a Malaysian-betting syndicate was behind the floodlight failures at West
Ham and Wimbledon and the incident at Charlton - but could find no link
with the problem at Pride Park. Betting on Premier League matches is big
business in Asia and unlike in Britain, where bets on the result of an
abandoned match are void, in Asia the score stands in matches that survive
to the second half before being abandoned. So there was a potential profit
of millions of pounds if a match could be ended in the second half when
there was a favourable scoreline for floodlight saboteurs. Wai Yuen Liu,
Eng Hwa Lim and Chee Kew Ong plus Charlton security supervisor Roger Firth
were all found guilty of conspiracy to cause a public nuisance and jailed.
And from then on floodlights became a bit more reliable!
Huddersfield Town left
it late to install floodlights at their old Leeds Road ground and it was
only after they sold Denis Law to Manchester City in 1960 for a then
British record transfer fee of £55,000 that they decided to invest some of
that fee in floodlighting. Their first match under lights was an FA Cup
Cup 3rd Round replay against Wolves on January 11th 1961 but a little over
a year later - in February 1962 - a gale blew down two of the pylons with
one landing on the pitch.
Football League ground had three traditional floodlight pylons and
then this one, attached to the top of a stand?
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was a time when finding finding a football ground was straightforward
enough - four floodlight pylons made navigation very easy. The easiest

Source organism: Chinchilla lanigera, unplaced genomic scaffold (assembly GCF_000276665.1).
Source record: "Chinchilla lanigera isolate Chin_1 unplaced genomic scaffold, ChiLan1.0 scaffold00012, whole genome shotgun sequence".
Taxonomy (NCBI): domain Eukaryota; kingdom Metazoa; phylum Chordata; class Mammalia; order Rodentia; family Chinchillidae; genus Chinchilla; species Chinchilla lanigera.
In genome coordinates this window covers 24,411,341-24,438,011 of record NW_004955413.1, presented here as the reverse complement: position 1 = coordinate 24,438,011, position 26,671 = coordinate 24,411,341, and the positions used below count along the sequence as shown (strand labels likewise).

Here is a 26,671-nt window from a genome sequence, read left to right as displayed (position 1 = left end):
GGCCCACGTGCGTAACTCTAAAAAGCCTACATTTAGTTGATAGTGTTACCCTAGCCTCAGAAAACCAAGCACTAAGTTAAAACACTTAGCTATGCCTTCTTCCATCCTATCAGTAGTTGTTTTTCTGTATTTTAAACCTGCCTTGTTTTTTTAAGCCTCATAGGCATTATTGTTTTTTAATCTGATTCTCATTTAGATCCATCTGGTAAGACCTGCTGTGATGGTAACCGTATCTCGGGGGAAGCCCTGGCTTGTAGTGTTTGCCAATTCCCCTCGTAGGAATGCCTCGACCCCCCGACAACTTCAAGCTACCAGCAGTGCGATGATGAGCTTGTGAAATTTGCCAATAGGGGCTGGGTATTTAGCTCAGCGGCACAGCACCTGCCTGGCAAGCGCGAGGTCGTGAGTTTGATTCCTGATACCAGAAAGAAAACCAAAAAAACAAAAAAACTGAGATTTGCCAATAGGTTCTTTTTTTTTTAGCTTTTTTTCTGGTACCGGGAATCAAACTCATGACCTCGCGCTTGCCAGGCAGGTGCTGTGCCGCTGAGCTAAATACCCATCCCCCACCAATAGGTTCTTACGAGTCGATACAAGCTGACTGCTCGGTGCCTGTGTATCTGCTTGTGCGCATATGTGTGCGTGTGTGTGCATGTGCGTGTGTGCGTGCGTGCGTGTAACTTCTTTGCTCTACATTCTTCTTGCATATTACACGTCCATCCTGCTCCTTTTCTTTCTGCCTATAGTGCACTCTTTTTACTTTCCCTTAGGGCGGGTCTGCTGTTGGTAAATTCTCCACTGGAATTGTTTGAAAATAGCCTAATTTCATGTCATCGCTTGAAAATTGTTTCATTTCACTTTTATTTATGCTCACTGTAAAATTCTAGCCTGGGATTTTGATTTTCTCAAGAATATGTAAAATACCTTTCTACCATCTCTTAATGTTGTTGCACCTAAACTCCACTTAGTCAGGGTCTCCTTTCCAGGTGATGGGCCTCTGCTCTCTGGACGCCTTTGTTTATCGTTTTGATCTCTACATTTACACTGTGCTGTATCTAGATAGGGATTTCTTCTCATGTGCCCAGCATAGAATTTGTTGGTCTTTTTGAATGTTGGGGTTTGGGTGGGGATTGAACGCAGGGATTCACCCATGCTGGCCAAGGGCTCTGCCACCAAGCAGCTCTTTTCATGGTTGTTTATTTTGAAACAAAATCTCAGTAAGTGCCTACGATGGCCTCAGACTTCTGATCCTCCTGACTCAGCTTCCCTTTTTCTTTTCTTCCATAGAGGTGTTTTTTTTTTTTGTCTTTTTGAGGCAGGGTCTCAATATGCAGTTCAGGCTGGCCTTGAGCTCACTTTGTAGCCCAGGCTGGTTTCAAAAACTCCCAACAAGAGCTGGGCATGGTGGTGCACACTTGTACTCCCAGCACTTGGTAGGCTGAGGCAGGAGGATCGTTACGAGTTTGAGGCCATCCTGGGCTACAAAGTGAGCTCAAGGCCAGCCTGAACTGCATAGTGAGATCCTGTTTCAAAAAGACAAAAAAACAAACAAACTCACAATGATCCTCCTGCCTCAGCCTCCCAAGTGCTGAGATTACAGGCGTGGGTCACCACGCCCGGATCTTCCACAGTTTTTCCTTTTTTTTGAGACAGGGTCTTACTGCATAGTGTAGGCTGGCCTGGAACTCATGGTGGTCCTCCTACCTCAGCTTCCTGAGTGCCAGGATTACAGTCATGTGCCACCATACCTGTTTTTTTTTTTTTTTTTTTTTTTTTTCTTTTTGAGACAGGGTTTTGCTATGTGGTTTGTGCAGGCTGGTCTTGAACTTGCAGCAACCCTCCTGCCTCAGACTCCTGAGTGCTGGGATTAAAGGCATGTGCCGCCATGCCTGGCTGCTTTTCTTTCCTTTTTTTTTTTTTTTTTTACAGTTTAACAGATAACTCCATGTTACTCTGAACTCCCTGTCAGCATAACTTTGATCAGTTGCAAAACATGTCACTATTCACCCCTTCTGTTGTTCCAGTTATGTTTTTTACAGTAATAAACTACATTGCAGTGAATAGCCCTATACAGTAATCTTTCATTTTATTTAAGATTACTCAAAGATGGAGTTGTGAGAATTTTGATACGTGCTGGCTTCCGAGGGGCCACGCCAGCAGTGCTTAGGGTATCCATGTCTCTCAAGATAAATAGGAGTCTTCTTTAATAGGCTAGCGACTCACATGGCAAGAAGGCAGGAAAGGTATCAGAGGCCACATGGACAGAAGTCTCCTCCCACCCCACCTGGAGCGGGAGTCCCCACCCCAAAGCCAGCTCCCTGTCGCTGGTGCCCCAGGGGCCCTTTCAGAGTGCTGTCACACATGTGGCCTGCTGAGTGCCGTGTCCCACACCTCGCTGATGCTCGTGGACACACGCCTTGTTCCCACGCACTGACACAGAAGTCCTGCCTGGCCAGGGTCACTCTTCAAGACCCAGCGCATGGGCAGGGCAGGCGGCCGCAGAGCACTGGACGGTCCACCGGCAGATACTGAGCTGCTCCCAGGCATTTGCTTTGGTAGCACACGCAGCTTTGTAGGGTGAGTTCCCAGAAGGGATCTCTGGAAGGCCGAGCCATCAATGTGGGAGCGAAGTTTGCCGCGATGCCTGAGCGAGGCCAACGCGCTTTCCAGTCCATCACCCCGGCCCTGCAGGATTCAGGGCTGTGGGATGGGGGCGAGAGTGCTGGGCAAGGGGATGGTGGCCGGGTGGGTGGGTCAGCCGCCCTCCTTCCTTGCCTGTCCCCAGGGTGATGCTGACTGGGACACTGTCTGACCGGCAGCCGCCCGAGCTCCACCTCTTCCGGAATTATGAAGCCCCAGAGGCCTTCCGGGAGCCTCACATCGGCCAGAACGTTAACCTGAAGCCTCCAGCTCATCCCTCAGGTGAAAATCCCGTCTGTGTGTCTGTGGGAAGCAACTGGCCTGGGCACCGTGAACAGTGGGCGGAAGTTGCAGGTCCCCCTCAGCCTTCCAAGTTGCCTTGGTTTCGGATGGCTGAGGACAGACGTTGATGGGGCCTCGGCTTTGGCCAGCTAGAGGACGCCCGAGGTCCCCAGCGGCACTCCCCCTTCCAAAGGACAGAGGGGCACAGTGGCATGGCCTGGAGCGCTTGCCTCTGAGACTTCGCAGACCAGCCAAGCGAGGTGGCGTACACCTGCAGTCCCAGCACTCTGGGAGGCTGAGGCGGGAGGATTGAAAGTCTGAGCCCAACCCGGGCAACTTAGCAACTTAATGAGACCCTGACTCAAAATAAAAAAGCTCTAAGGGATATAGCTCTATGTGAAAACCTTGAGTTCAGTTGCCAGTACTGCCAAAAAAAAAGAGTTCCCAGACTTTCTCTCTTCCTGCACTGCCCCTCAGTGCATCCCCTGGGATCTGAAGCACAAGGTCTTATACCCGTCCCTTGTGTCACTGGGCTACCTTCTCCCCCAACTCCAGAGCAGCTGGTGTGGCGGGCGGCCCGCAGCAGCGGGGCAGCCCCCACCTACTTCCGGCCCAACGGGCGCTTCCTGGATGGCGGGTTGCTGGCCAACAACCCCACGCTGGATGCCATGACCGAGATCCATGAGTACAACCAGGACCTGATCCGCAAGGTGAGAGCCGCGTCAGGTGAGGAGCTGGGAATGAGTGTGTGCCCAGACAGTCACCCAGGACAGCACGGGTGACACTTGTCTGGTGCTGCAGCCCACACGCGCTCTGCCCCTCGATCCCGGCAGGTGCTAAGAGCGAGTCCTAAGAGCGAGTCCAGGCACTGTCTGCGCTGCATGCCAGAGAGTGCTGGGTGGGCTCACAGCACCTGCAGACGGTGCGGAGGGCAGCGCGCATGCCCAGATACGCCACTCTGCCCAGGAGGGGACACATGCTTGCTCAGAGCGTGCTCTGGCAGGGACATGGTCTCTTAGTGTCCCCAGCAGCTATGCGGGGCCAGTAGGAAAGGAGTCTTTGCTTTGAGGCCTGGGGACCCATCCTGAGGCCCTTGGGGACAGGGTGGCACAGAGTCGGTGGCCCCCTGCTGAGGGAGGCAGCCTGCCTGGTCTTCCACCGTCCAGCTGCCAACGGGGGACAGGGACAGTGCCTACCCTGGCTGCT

ground of them all to find was the Elland Road home of Leeds United.
Because of the various Leeds stands the pylons were built outside the
ground and so each had to be nearly 260 feet tall - the tallest in the
League and reputedly the tallest in Europe
(pictured). They came down after the East Stand was opened in 1993 which
had - as in most modern grounds - floodlights along the roof of the
stands. I'm sure its no coincidence that sat-navs needed to be
invented when when we started losing floodlight pylons!
Floodlight pylons weren't just
useful for navigation but as these Cardiff City fans at Ninian Park in
1961 show they were also a useful platform for watching the match.
Obviously long before 'Health and Safety' was invented!
When Cheltenham Town, then in the
Southern League, installed floodlights at their Whaddon Road ground in the
early 1950's their neighbours weren't too chuffed. When the floodlights
were switched on all the houses in the area of the ground lost power! And
it wasn't because the ground was brilliantly illuminated. The lights were
only 20 feet or so from the ground so every time the ball was kicked
higher from that it disappeared from view with players having to
anticipate where it would reappear!
The Manchester United
junior sides were playing floodlit matches at the club's Cliff training
ground long before floodlights were installed at Old Trafford. Such was
the novelty of those floodlit matches a vital clue was given in the
programme as to how it could be read after the evening darkness had
descended - 'To read - hold programme to light'. Now we
played for 14 clubs (including Doncaster, Crewe and Plymouth) before
becoming assistant manager of Colchester, manager of Norwich and then
manager of his national side. Who?